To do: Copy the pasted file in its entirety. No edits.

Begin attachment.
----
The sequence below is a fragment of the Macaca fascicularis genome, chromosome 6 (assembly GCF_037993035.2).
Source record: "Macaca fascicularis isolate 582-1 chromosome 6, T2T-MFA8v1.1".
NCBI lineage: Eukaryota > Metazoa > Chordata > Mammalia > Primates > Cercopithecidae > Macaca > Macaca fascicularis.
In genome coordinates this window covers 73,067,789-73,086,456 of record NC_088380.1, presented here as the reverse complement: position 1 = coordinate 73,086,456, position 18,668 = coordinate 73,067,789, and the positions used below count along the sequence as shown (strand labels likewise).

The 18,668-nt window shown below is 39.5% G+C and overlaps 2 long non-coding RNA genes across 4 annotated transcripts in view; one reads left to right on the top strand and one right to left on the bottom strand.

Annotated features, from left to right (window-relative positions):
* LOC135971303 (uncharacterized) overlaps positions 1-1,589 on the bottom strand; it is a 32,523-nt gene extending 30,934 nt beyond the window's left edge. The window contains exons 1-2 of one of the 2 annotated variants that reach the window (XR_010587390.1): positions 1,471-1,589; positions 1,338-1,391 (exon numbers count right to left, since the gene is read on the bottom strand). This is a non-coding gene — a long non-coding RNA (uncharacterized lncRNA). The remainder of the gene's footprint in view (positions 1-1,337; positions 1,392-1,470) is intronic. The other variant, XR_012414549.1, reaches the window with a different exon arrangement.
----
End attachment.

The sequence below is a fragment of the Macaca fascicularis genome, chromosome 6 (assembly GCF_037993035.2).
Source record: "Macaca fascicularis isolate 582-1 chromosome 6, T2T-MFA8v1.1".
NCBI lineage: Eukaryota > Metazoa > Chordata > Mammalia > Primates > Cercopithecidae > Macaca > Macaca fascicularis.
In genome coordinates this window covers 73,067,789-73,086,456 of record NC_088380.1, presented here as the reverse complement: position 1 = coordinate 73,086,456, position 18,668 = coordinate 73,067,789, and the positions used below count along the sequence as shown (strand labels likewise).

The 18,668-nt window shown below is 39.5% G+C and overlaps 2 long non-coding RNA genes across 4 annotated transcripts in view; one reads left to right on the top strand and one right to left on the bottom strand.

Annotated features, from left to right (window-relative positions):
* LOC135971303 (uncharacterized) overlaps positions 1-1,589 on the bottom strand; it is a 32,523-nt gene extending 30,934 nt beyond the window's left edge. The window contains exons 1-2 of one of the 2 annotated variants that reach the window (XR_010587390.1): positions 1,471-1,589; positions 1,338-1,391 (exon numbers count right to left, since the gene is read on the bottom strand). This is a non-coding gene — a long non-coding RNA (uncharacterized lncRNA). The remainder of the gene's footprint in view (positions 1-1,337; positions 1,392-1,470) is intronic. The other variant, XR_012414549.1, reaches the window with a different exon arrangement.